This may be where most people start to consider investing in an accountant or financial advisor where they are unsure about how to navigate these things. Fortunately, if you start slow and steady, you can find business workshops that to strengthen the foundation of your doula training. Reach out and network with fellow doulas and ask to pick their brains (respectfully… set up a meeting and be patient if you don’t hear back immediately).
3. Network with fellow doulas and potentially recruit a backup – ah the backup doula; some claim that she is a rare as a unicorn, and many claim they don’t exist outside of collaboratives or agencies, but they do!
There are a few things about backup doulas that makes them (seem) so hard to find. For one, there comes another person to be accountable for to represent under your business/name. If they’re just as busy as you are trying to take on your clients, what are the chances of them not being available when you aren’t available? And all those consequences fall back on your name.
Another thing that often isn’t discussed is compatibility. There are a lot of big, strong personalities in doula work, and it’s not a bad thing; it’s a beautiful thing that allows us all to learn and connect to one another. However, everyone may not have the same work style or approach to practicing as a doula like other people do. It can make supporting a client more difficult if you’re on two separate pages. You and your backup doula should have clear expectations and understanding of what will happen when a client is in and what kind of support will be provided.
4. Learn to say “No” and prioritize – now if you know you work full-time and this full-time job needs to remain a priority, why would you overbook yourself? Often the answer I hear: I didn’t know how to say “no”.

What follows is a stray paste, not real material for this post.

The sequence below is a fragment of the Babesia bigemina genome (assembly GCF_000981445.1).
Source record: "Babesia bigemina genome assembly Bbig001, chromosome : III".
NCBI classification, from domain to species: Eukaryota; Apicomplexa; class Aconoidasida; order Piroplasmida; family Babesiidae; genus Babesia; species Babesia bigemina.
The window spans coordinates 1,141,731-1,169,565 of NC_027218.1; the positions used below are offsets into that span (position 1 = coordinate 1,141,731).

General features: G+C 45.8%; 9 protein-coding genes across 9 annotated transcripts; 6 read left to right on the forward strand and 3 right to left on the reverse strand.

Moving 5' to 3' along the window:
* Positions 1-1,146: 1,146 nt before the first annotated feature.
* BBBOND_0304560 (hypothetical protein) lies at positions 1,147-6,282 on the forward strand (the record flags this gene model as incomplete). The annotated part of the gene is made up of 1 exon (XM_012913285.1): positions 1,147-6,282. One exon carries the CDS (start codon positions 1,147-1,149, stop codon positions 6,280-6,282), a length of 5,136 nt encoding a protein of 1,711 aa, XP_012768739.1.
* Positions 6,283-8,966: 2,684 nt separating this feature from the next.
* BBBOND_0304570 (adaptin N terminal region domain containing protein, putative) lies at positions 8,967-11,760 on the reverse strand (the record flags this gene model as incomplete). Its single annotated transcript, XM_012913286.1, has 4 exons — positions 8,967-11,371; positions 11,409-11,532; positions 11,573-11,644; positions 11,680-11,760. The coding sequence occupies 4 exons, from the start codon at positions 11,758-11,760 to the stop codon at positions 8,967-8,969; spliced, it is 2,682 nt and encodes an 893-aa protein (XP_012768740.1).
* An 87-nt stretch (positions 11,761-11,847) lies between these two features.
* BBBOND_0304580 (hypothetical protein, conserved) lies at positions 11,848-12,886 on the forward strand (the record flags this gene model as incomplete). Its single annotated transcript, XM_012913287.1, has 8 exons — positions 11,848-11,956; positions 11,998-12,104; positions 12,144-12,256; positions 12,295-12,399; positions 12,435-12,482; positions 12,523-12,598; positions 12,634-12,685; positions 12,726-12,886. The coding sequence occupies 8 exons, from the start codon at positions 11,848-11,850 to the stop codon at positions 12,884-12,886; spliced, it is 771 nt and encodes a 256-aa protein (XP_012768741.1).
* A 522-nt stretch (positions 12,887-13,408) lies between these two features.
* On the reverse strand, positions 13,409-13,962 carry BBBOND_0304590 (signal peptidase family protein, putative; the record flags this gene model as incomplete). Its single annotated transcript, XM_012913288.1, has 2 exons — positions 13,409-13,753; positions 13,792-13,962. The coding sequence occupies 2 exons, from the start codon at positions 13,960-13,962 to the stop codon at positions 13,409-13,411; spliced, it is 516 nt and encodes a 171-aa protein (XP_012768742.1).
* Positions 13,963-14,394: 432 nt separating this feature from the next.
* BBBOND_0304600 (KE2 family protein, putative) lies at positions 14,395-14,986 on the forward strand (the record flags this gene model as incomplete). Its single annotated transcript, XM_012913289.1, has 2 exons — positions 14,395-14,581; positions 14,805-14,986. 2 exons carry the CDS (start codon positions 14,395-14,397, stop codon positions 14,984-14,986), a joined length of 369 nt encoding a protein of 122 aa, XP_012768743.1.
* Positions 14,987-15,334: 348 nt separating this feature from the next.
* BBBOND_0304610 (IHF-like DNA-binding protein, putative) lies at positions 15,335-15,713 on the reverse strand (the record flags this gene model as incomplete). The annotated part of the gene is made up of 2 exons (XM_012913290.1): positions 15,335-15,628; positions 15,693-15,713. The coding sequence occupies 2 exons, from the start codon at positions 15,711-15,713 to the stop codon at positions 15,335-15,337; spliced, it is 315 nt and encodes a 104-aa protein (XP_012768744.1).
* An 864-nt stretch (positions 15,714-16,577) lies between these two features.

We gotta play the long game out here, and all I mean by that is slow and steady wins the race. There is no need to rush getting 10 births a month, I promise you (LOL).
Start with one or two clients a month to figure out your flow and perfect your practice as a doula. Learn from your mistakes, ask for feedback and reviews from your previous clients. This will build the longevity of your brand in the long run and you’ll notice the flow of clientele will slowly become a continuous stream.
Once its continuous, then you start plotting your exit strategy. How much money do you want to have saved before you walk away from your full-time job? If you have a spouse who is supportive, have you included them in the conversation? If you have children, this is an even bigger conversation that needs to include more people in your village and a plan.
All this to say, start flexing that “no” muscle and refer them to someone else. No doesn’t have to sound like “no”, either; it can sound like “I’m booked or unavailable during your birthing time.”